When it was all over, Louisville players sprinted toward their cheering section, then mobbed an ESPN camera while grabbing the front of their jerseys.
Not far away, Baylor point guard Odyssey Sims pulled her jersey over her head as she sank to the floor, stunned and devastated that a season that was supposed to culminate with a second consecutive national championship had come to a sudden halt in the NCAA Tournament's Sweet 16.
Louisville used blistering 3-point shooting, suffocating defense against the nation's most dominant player and a pair of late free throws to hold off top-ranked Baylor 82-81 Sunday night inside Chesapeake Energy Arena and pull off one of the most shocking upsets in the sport's history.
“I told our kids in the locker room before the game, ‘We've got to turn this into a street ball game,'” Louisville coach Jeff Walz said. “You got to drive, kick for 3s, try to make it fun. There was no pressure on us. We came out and did that.”
Louisville freely launched 3-pointer after 3-pointer, connecting on 16 of those 25 shots from beyond the arc to tie an NCAA record.
And the long balls came from everywhere. Off set plays. And off the dribble. And in transition. And from beyond NBA range.
“You keep thinking through the course of the game that they're going to start missing some,” Baylor coach Kim Mulkey said. “But they never did.”
Louisville also found a way to neutralize Brittney Griner on the offensive end by consistently keeping three players around her in a variation of a box-and-1 zone. She finished with just 10 attempted shots — making her first in the second half — and 14 points while adding 10 rebounds in her final collegiate game.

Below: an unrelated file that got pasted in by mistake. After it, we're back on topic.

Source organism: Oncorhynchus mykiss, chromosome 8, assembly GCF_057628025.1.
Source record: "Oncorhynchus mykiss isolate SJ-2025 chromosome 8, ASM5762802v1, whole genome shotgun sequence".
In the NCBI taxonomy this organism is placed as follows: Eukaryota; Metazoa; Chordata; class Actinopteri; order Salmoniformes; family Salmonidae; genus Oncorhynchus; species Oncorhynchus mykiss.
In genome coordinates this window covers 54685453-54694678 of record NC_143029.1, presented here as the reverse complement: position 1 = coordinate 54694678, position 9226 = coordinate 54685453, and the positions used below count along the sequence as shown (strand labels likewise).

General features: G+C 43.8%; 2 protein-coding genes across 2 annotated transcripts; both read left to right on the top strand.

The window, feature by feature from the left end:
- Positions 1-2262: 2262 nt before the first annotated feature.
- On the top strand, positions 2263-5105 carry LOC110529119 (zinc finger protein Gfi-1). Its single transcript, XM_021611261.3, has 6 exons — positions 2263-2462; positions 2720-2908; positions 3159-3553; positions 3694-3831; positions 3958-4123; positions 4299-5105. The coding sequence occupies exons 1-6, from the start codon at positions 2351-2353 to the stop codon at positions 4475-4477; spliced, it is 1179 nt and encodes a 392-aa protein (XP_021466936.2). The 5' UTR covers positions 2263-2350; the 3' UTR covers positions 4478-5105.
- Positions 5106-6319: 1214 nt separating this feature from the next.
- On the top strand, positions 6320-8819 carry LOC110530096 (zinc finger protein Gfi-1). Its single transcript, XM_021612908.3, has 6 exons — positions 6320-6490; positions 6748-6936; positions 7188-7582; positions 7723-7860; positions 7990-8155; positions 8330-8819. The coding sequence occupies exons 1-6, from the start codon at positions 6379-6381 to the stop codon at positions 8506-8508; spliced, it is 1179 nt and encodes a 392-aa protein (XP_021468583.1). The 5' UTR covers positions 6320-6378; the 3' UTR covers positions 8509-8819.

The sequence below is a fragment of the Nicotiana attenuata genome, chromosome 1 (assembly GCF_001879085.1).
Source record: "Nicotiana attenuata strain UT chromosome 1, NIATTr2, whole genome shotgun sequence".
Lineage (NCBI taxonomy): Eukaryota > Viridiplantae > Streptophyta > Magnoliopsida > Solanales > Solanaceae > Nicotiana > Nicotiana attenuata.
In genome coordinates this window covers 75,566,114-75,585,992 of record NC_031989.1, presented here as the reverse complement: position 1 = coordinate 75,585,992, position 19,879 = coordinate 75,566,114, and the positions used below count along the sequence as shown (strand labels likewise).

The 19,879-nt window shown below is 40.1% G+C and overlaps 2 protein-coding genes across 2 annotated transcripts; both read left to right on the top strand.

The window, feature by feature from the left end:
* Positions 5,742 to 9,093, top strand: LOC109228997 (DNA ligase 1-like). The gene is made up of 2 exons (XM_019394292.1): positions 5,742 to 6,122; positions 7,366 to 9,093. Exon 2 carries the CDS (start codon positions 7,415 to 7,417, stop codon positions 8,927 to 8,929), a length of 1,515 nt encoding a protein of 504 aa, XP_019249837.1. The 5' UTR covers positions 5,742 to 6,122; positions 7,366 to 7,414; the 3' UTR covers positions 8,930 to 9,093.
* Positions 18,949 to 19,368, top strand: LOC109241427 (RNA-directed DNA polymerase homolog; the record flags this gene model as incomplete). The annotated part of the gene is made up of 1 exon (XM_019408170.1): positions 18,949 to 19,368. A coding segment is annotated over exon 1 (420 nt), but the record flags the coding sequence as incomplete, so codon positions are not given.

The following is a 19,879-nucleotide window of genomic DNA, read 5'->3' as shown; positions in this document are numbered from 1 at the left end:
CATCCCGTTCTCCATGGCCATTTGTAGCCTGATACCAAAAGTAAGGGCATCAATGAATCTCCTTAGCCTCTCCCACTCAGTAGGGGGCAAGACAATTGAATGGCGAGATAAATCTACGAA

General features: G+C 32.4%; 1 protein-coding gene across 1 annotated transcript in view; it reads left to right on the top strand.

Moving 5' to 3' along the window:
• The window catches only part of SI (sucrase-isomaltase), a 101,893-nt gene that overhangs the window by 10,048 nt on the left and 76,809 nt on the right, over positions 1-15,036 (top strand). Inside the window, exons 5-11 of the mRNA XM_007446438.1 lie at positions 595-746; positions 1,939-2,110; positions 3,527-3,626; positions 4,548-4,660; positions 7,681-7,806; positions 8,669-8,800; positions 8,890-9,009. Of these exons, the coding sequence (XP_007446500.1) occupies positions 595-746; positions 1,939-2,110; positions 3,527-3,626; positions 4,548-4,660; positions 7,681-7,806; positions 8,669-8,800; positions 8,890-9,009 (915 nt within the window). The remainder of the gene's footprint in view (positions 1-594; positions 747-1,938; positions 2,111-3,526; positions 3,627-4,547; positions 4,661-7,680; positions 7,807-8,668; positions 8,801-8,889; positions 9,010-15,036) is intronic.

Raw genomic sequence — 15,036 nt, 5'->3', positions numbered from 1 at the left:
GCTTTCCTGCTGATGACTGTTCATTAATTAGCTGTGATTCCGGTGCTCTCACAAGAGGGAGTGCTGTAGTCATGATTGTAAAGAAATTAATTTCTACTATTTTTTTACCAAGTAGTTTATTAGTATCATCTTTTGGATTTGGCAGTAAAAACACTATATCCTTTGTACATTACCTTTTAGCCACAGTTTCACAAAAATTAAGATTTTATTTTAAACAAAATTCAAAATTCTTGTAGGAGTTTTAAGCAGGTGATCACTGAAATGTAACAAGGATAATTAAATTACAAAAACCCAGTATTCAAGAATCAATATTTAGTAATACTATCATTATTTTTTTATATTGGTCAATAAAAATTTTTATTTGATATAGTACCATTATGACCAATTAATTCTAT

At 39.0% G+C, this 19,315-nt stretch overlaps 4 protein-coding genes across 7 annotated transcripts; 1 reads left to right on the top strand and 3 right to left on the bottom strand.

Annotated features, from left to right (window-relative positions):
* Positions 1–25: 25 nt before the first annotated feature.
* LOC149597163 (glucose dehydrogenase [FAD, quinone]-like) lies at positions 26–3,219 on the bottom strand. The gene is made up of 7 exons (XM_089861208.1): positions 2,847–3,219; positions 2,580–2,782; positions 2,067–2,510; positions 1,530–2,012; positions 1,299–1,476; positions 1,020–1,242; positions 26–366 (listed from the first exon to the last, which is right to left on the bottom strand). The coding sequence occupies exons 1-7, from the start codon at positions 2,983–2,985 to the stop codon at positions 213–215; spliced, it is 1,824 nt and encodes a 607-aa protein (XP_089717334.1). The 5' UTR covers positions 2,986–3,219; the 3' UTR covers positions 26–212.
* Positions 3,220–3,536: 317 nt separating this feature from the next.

“I think I could smell what toothpaste she used,” Louisville's Antonita Slaughter said with a laugh. “I was in her face all the time with my hands up.”
Not only was Louisville keeping pace with Baylor. The Cardinals were ahead by 19 with 12:14 to play.
Still, Baylor made a late charge, outscoring the Cardinals 24-6 during a seven-minute stretch to take a one-point lead on a pair of Sims free throws with less than 10 seconds left.
But Louisville's Monique Reid was fouled by Griner on a layup attempt on the Cardinals' ensuing possession and drilled both free throws to take the lead. Sims then could not get off a final heave before the buzzer.
So Griner's college ends in Oklahoma City, with the 6-foot-8 center leaving as the NCAA's second-leading scorer but with just one national title.
Meanwhile, Louisville moves on to face No. 2 seed and traditional power Tennessee — which beat Oklahoma 74-59 earlier Sunday — for a spot in the Final Four.